The New York Times published an article yesterday about a recent study on the racial makeup of referees and their calls in NBA games. The study (you can read it here), done by two Ivy League economists, looked at data from 13 NBA seasons between 1991 and 2004. They broke down the racial makeup of the three-man referee crews in each game and using multivariable regression analysis, looked at how calls were made against white and black players.
My first thought about this was that it was a bunch of crap. How could they really account for all the reasons why players do or do not commit fouls? What about the superstars, most of whom are black, who tend to get the benefit of the calls? Well, then I read the article and found that they accounted for that:
The economists accounted for a wide range of factors: that centers, who tend to draw more fouls, were disproportionately white; that veteran players and All-Stars tended to draw foul calls at different rates than rookies and non-stars; whether the players were at home or on the road, as officials can be influenced by crowd noise; particular coaches on the sidelines; the players’ assertiveness on the court, as defined by their established rates of assists, steals, turnovers and other statistics; and more subtle factors like how some substitute players enter games specifically to commit fouls.
What they found was that white refs tend to call more fouls on black players and black refs tend to call more fouls on white players.
Part of me wants to say “no duh” while another part wants to scream “no way!” These refs have been around basketball players their whole lives. Basketball players at the highest levels are disproportionately black, so wouldn’t any natural, unintended biases fade over time?
The answer is maybe. Maybe the biases do fade but they don’t disappear. No matter how enlightened any of us is, we can’t help but notice a person’s race. It’s likely the very first thing you notice when you see someone. The next wave of electrical impulses that fly across our brains carry a soup of stereotypes that we try to ignore, but usually can’t. Black players are more athletic. Black players are more aggressive. Black players are better. White players are smarter. White players are either big white stiffs or perimeter jump shooters. White players are more fundamentally sound. We know the stereotypes. We try to say that we don’t use them ourselves, but we do. It’s not something we can completely suppress. It’s in our DNA, part of our ancient survival instincts where we had to quickly determine US versus THEM when we came across other humans in the forest or plains.
But back to the study and the bias it found. Exactly how big of a measurable impact is there?
“Across all of these specifications,” they write, “we find that black players receive around 0.12-0.20 more fouls per 48 minutes played (an increase of 2 ½-4 ½ percent) when the number of white referees officiating a game increases from zero to three.”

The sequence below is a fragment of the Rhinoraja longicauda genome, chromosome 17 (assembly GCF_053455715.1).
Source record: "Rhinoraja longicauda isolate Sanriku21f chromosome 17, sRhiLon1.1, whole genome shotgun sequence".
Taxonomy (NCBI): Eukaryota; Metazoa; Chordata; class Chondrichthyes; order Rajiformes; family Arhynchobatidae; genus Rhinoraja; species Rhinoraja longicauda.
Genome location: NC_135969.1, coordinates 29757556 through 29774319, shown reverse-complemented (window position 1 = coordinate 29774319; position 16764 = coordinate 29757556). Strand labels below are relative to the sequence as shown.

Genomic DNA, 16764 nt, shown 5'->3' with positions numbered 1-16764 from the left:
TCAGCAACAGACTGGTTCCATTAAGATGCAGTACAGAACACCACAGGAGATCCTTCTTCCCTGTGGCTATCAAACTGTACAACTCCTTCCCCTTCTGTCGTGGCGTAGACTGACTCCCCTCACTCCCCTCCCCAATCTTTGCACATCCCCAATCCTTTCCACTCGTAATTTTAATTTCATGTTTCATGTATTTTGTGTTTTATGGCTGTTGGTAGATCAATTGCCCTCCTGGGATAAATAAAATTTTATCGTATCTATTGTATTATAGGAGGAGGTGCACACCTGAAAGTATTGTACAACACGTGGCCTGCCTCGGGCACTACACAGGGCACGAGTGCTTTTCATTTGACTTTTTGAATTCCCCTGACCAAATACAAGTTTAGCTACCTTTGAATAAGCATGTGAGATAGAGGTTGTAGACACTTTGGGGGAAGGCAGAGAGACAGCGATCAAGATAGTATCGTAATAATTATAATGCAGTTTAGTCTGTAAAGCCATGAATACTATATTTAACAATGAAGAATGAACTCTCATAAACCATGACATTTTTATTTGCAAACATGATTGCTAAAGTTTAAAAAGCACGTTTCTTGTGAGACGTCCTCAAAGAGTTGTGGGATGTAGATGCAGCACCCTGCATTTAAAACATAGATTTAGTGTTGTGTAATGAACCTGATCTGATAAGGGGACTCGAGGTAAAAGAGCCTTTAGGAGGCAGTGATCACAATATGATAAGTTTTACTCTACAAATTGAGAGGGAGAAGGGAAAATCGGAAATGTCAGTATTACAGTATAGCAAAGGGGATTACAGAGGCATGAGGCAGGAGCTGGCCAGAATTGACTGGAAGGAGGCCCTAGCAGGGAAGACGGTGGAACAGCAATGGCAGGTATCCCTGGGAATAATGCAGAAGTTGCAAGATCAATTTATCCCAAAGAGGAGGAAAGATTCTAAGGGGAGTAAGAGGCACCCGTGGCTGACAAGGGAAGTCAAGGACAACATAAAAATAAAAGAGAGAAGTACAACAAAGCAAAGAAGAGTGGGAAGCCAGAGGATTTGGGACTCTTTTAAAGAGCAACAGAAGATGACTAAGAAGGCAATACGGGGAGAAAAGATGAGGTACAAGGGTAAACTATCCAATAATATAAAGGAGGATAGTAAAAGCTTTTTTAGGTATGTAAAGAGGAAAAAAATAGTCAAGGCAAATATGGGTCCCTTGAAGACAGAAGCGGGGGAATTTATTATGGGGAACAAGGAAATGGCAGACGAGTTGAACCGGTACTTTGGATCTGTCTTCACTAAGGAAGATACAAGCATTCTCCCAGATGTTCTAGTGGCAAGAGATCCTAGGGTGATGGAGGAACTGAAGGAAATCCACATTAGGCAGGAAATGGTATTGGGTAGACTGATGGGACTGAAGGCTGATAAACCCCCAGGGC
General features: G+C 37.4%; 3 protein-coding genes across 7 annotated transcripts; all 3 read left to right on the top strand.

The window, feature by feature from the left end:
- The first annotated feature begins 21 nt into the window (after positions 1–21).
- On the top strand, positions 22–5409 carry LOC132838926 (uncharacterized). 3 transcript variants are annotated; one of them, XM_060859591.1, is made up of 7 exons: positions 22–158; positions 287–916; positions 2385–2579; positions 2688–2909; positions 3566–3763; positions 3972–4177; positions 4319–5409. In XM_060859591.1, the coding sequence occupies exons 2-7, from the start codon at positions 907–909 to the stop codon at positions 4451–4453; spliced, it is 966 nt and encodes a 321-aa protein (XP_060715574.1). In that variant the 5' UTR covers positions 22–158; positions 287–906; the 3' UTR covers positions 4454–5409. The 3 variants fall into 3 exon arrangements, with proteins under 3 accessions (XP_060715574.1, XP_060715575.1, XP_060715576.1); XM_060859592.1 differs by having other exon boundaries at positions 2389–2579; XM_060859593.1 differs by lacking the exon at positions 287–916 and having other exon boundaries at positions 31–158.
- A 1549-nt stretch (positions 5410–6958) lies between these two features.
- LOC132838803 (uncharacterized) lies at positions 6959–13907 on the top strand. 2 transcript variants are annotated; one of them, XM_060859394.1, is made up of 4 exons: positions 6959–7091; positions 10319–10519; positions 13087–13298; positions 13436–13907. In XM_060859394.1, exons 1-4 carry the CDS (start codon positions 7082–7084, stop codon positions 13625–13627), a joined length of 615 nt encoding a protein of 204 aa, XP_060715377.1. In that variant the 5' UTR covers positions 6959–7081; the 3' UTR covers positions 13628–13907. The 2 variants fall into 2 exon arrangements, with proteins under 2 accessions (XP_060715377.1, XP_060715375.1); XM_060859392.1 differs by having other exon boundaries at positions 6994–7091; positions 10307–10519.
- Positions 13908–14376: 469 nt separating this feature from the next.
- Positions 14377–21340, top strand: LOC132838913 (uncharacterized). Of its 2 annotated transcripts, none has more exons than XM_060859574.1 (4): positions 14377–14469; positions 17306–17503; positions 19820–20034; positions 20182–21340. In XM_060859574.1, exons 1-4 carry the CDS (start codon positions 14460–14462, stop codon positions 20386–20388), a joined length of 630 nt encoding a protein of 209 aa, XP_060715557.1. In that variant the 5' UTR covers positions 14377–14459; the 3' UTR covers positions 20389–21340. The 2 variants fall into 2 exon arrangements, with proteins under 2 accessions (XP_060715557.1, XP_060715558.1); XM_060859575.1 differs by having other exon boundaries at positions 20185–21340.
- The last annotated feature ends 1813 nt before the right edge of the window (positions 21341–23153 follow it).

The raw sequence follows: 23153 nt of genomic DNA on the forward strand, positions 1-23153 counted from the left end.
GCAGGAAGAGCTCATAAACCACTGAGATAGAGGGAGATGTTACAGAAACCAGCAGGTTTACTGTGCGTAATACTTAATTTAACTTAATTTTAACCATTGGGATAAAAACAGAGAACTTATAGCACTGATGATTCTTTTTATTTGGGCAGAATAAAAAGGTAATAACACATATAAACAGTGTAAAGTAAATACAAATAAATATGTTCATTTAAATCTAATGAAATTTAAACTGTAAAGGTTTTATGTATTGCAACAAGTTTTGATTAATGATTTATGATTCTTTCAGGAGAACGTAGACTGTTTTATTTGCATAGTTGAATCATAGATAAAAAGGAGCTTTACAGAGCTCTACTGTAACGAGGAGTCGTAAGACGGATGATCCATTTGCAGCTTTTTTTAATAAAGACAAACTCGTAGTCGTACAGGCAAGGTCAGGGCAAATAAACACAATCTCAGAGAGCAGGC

So at the maximum, an extra .2 fouls, or one for every five games, when a crew goes from all black to all white. Considering that a little over two-thirds of NBA refs are white, it’s unlikely that there are many games with no white refs and fewer than a third of the games had all white refs. So we’re talking about maybe 10 extra fouls in a seasons. Maybe. Anyone who watches much NBA (and honestly, I don’t) can tell you that there’s a wide discrepancy between the ways games are called from night-to-night and even from quarter-to-quarter within games. Given that inconsistency, is an “extra” 10 fouls over the course of a year really significant? Is it affecting the outcome of games? I doubt it.
But here’s where the study gets into an area where I am doubtful about their conclusions. Along with the foul disparity (which I believe), they claim that many other aspects of players’ games were affected by the refs:
Mr. Wolfers and Mr. Price also report a statistically significant correlation with decreases in points, rebounds and assists, and a rise in turnovers, when players performed before primarily opposite-race officials.
Come again? How in the world would the race of the refs affect assists? Or rebounds? This little blurb alone (and they go on to point out that when added all together, these differences do affect a few games per year) makes me wonder about the whole thing. I don’t doubt that they’ve discovered something – I mean they had a lot of data – but I’m not sure what. As the old saying goes, correlation doesn’t imply causation and I can’t think of any rational reason why the race of refs would affect how players play unless the foul discrepancy were really significant (and .2 extra fouls at the extremes is not significant).
So in the end, what do we really have here? I think it’s a pretty fascinating study, but not really in basketball terms. I think it is interesting, if not at all surprising, in social terms. In the NBA, a world where there’s about as little racial bias as possible, a world where your value is determined almost entirely on your measurable performance, a world with a significant racial mix, you can still find racial bias. That’s important to understand. Maybe we should just acknowledge that we’ll never be completely colorblind. We can work to overcome our inherent prejudices but we need to realize that we’ll never eliminate them completely.